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Literature / 'Salem's Lot

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"Tell you now that the whole town is empty."
Bob Dylan

"Old friend, what are you looking for?
After those many years abroad you come
With images you tended
Under foreign skies
Far away from your own land."
George Seferis

A 1975 horror novel by Stephen King, his second one published following Carrie.

The story focuses on the Maine town of Jerusalem's Lot (known by the locals as "'salem's Lot" or just "the Lot"), which is slowly overtaken by vampires, and the small band of people (led by protagonist Ben Mears, a writer who spent his childhood there and has returned to research a book) who decide to fight back.

The eponymous town is also featured in King's short stories "Jerusalem's Lot" and "One for the Road". (The former, written several years earlier, is set in 1850 and is something of a Cthulhu Mythos story, while the latter takes place three years after the events of the novel.) These stories are included in Night Shift, as well as the 2005 30th-anniversary edition of 'Salem's Lot, which also contains some fifty pages of deleted and re-written material from King's original manuscript.

The novel has been adapted into two television Mini Series. The first, directed by Tobe Hooper, aired on CBS in 1979 and was subsequently re-edited for a European theatrical release, while the second was broadcast on TNT in 2004. The 1979 version is notable for being the first television adaptation of any of King's works, coming three years after Brian De Palma's hugely successful big-screen version of Carrie. There was also an in-name-only 1987 theatrical sequel (Return to Salem's Lot, directed by Larry Cohen), as well as a Radio Drama adaptation of the novel produced by The BBC in 1995.

A feature film adaptation directed by Gary Dauberman (Annabelle Comes Home) is currently in production.

    The novel and 1979 miniseries contain examples of: 

  • 13 Is Unlucky: Alluded to as Ben contemplates the Marsten House.
    There were fourteen steps, exactly fourteen. But the top one was smaller, out of proportion, as if it had been added to avoid the evil number.
  • Abusive Parents: The McDougall baby Randy is subjected to assorted beatings from his mother Sandy (although she regrets it every time, and completely freaks out when the baby dies).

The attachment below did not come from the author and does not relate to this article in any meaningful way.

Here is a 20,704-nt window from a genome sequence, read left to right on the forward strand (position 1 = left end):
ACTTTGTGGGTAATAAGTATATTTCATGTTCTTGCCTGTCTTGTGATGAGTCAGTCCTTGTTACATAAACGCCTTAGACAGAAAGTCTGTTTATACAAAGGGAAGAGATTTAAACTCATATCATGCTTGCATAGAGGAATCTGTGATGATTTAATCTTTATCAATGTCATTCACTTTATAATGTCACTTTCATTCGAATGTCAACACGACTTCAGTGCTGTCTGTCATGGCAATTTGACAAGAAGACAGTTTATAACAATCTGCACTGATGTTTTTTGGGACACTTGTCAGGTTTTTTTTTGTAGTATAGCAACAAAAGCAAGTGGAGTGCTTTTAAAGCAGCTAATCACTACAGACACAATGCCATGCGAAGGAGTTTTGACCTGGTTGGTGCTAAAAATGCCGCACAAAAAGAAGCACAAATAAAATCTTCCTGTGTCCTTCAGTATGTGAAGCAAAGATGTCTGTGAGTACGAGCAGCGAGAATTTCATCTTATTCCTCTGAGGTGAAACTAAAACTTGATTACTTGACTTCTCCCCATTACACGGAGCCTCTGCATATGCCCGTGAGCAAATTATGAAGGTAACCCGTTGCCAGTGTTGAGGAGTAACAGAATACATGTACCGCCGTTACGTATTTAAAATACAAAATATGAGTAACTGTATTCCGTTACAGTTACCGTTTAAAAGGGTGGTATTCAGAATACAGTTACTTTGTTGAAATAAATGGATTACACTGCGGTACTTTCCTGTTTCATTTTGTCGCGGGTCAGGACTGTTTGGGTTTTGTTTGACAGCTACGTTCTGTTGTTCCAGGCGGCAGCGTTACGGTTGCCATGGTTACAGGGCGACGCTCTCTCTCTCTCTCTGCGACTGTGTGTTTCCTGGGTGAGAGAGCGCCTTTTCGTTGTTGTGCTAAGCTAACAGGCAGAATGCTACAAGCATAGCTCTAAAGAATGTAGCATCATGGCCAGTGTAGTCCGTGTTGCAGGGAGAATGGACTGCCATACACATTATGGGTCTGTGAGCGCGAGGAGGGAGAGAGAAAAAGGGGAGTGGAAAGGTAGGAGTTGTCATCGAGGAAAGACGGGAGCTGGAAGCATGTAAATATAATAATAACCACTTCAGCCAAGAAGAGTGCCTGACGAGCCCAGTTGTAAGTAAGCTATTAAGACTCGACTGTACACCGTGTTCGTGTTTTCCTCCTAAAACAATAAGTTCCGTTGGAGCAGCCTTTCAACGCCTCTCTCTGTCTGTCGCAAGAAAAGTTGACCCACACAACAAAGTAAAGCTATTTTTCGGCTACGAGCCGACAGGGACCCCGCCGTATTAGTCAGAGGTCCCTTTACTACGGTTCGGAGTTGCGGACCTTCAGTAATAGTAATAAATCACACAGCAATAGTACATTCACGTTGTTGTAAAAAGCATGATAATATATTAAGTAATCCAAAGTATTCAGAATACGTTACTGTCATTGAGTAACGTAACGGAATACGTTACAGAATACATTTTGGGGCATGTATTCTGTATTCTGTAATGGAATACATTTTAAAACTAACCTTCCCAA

• Adaptation Distillation: The 1979 miniseries takes out several minor characters and condenses the story considerably.
  • Adaptation Dye-Job: In the miniseries, Ben (who's dark haired in the novel) is played by the blond David Soul, while Susan (a blonde in the novel) is played by the brunette Bonnie Bedelia.
  • Adaptation Name Change: In the miniseries Floyd Tibbits is renamed Ned Tebbets, Matt Burke is called Jason Burke and Reggie Sawyer is called Cully Sawyer.
  • Adaptational Personality Change: Kurt Barlow is a charismatic Man of Wealth and Taste in the novel (as befitting an Expy of Dracula), while in the miniseries he's completely bestial, and requires Straker to do the talking for him.
  • Affably Evil: Larry Crockett. He takes great pains to remain friendly with the regular townsfolk, deliberately avoids being a snob with his wealth, and prefers using generous bribes over blackmail to get his way. He still helps cover up the disappearance of Ralphie Glick to protect Straker, though.
  • Agent Scully: Of the main characters, Jimmy is the one mostly on the fence about the vampire situation. He completely becomes an Agent Mulder after he's attacked on a vampire stake-out and treats the bite with disinfectant, sparing his turn into a vampire himself.
  • Ain't Too Proud to Beg: Charlie Rhodes. Not that it does him any good.
  • The Alcoholic:
    • Ed "Weasel" Craig.
    • If Father Callahan isn't one to begin with, he's well on his way to becoming one by the time he leaves town. This is proven out by the events of The Dark Tower series. Callahan once again makes an appearance, and talks about past events including drowning out the memories of 'Salem's Lot with drink. He gets better at the end.
  • Anyone Can Die: Out of the heroes, only Ben and Mark survive and the town is taken over by the vampires. The Dark Tower books imply that Ben dies later on, with Mark's fate left up in the air.